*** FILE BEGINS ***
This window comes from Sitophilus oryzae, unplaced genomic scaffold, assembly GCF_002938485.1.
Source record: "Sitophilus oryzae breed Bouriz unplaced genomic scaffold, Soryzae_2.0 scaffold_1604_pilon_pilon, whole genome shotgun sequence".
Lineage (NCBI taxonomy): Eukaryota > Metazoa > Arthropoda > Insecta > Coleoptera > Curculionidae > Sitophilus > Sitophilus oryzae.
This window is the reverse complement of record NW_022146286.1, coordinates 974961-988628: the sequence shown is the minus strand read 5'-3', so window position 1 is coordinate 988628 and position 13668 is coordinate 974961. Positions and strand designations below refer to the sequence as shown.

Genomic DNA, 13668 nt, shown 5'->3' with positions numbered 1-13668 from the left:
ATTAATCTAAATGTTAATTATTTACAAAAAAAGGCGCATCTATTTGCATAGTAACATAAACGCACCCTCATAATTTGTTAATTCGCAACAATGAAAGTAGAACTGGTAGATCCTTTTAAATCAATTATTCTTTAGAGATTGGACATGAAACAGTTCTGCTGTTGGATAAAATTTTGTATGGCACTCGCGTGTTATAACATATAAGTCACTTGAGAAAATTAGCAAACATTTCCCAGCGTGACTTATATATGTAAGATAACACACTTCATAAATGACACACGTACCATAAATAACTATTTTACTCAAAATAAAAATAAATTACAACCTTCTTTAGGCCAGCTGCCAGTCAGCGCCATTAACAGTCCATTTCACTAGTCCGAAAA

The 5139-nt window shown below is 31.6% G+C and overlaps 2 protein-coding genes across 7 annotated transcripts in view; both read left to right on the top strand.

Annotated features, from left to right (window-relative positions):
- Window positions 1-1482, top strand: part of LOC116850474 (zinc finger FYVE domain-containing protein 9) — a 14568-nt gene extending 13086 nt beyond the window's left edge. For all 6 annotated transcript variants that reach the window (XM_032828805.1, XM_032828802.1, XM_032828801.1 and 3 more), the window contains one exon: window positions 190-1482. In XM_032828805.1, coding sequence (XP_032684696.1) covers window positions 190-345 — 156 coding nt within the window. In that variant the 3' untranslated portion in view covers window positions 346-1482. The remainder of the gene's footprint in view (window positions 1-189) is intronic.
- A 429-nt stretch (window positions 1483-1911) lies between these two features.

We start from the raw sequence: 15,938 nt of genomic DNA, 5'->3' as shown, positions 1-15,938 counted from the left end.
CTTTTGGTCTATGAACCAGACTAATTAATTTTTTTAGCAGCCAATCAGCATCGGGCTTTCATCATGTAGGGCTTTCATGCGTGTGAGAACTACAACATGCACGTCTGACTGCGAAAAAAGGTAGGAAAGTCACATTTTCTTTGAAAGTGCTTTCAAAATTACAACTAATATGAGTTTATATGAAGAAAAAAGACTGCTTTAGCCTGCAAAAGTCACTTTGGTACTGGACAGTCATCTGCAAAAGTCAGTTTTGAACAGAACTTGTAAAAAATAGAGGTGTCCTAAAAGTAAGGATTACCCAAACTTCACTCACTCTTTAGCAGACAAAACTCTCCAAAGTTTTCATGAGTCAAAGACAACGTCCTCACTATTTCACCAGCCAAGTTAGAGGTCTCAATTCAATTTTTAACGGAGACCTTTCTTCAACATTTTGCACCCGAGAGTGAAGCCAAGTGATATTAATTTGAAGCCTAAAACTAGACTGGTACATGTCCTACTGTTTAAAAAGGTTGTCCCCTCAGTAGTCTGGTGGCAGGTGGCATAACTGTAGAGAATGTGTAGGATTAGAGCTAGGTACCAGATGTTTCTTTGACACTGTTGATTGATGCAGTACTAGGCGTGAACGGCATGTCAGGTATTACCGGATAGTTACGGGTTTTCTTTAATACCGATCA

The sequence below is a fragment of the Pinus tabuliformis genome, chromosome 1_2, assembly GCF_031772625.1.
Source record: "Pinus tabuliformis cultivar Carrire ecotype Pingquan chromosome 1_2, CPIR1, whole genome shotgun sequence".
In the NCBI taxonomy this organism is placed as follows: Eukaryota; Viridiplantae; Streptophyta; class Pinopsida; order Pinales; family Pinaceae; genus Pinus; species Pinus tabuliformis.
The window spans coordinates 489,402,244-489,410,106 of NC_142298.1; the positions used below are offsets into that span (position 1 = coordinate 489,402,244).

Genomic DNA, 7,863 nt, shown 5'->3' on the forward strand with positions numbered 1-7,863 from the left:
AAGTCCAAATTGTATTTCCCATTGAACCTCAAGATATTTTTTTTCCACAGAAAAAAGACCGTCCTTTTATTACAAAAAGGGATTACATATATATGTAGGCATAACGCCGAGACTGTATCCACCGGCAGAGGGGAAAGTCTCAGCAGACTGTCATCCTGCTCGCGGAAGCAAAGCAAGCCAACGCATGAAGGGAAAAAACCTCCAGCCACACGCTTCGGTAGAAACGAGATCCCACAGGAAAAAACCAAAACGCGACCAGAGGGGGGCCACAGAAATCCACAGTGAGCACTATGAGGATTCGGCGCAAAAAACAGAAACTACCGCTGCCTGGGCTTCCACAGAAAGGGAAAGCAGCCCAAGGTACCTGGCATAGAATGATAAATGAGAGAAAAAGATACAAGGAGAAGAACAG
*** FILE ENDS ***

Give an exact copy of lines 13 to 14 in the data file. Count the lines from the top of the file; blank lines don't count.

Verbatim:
The sequence below is a fragment of the Pinus tabuliformis genome, chromosome 1_2, assembly GCF_031772625.1.
Source record: "Pinus tabuliformis cultivar Carrire ecotype Pingquan chromosome 1_2, CPIR1, whole genome shotgun sequence".